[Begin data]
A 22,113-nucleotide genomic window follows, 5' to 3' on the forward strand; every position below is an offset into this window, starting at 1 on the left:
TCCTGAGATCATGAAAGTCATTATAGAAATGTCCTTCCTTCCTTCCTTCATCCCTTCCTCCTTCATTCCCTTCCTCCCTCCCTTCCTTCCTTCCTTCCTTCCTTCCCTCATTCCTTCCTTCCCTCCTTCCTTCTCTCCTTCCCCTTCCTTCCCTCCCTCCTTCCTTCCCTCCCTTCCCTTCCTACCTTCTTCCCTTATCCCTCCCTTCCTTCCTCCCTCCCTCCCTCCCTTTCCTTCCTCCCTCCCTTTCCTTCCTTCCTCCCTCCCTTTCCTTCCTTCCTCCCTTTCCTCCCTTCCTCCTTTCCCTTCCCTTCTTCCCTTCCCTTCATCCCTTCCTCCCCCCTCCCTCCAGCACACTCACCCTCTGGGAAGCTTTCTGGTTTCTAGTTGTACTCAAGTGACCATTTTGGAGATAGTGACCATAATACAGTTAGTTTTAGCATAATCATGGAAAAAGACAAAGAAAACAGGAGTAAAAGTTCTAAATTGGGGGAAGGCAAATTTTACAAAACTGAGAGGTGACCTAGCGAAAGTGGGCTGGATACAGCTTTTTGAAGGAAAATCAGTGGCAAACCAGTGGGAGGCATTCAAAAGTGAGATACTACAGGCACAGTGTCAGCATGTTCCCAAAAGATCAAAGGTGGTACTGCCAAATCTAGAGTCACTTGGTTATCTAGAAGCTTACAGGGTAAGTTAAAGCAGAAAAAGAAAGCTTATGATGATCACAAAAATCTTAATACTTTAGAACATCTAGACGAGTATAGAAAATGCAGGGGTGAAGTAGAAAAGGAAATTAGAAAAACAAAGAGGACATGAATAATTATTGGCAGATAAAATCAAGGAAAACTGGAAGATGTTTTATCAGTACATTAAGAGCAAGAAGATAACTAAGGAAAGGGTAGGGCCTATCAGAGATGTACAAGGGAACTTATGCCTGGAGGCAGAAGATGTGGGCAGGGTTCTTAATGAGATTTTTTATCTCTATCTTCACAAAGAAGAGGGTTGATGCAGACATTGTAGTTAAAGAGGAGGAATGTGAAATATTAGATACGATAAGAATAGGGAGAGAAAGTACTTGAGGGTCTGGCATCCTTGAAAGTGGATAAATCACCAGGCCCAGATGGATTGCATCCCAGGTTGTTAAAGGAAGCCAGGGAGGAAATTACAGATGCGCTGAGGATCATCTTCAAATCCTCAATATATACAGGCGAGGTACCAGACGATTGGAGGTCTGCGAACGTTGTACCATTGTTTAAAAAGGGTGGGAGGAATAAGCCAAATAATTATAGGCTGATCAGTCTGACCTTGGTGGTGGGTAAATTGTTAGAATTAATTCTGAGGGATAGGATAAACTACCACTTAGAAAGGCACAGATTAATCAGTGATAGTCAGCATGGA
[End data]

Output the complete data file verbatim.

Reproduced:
A 22,113-nucleotide genomic window follows, 5' to 3' on the forward strand; every position below is an offset into this window, starting at 1 on the left:
TCCTGAGATCATGAAAGTCATTATAGAAATGTCCTTCCTTCCTTCCTTCATCCCTTCCTCCTTCATTCCCTTCCTCCCTCCCTTCCTTCCTTCCTTCCTTCCTTCCCTCATTCCTTCCTTCCCTCCTTCCTTCTCTCCTTCCCCTTCCTTCCCTCCCTCCTTCCTTCCCTCCCTTCCCTTCCTACCTTCTTCCCTTATCCCTCCCTTCCTTCCTCCCTCCCTCCCTCCCTTTCCTTCCTCCCTCCCTTTCCTTCCTTCCTCCCTCCCTTTCCTTCCTTCCTCCCTTTCCTCCCTTCCTCCTTTCCCTTCCCTTCTTCCCTTCCCTTCATCCCTTCCTCCCCCCTCCCTCCAGCACACTCACCCTCTGGGAAGCTTTCTGGTTTCTAGTTGTACTCAAGTGACCATTTTGGAGATAGTGACCATAATACAGTTAGTTTTAGCATAATCATGGAAAAAGACAAAGAAAACAGGAGTAAAAGTTCTAAATTGGGGGAAGGCAAATTTTACAAAACTGAGAGGTGACCTAGCGAAAGTGGGCTGGATACAGCTTTTTGAAGGAAAATCAGTGGCAAACCAGTGGGAGGCATTCAAAAGTGAGATACTACAGGCACAGTGTCAGCATGTTCCCAAAAGATCAAAGGTGGTACTGCCAAATCTAGAGTCACTTGGTTATCTAGAAGCTTACAGGGTAAGTTAAAGCAGAAAAAGAAAGCTTATGATGATCACAAAAATCTTAATACTTTAGAACATCTAGACGAGTATAGAAAATGCAGGGGTGAAGTAGAAAAGGAAATTAGAAAAACAAAGAGGACATGAATAATTATTGGCAGATAAAATCAAGGAAAACTGGAAGATGTTTTATCAGTACATTAAGAGCAAGAAGATAACTAAGGAAAGGGTAGGGCCTATCAGAGATGTACAAGGGAACTTATGCCTGGAGGCAGAAGATGTGGGCAGGGTTCTTAATGAGATTTTTTATCTCTATCTTCACAAAGAAGAGGGTTGATGCAGACATTGTAGTTAAAGAGGAGGAATGTGAAATATTAGATACGATAAGAATAGGGAGAGAAAGTACTTGAGGGTCTGGCATCCTTGAAAGTGGATAAATCACCAGGCCCAGATGGATTGCATCCCAGGTTGTTAAAGGAAGCCAGGGAGGAAATTACAGATGCGCTGAGGATCATCTTCAAATCCTCAATATATACAGGCGAGGTACCAGACGATTGGAGGTCTGCGAACGTTGTACCATTGTTTAAAAAGGGTGGGAGGAATAAGCCAAATAATTATAGGCTGATCAGTCTGACCTTGGTGGTGGGTAAATTGTTAGAATTAATTCTGAGGGATAGGATAAACTACCACTTAGAAAGGCACAGATTAATCAGTGATAGTCAGCATGGA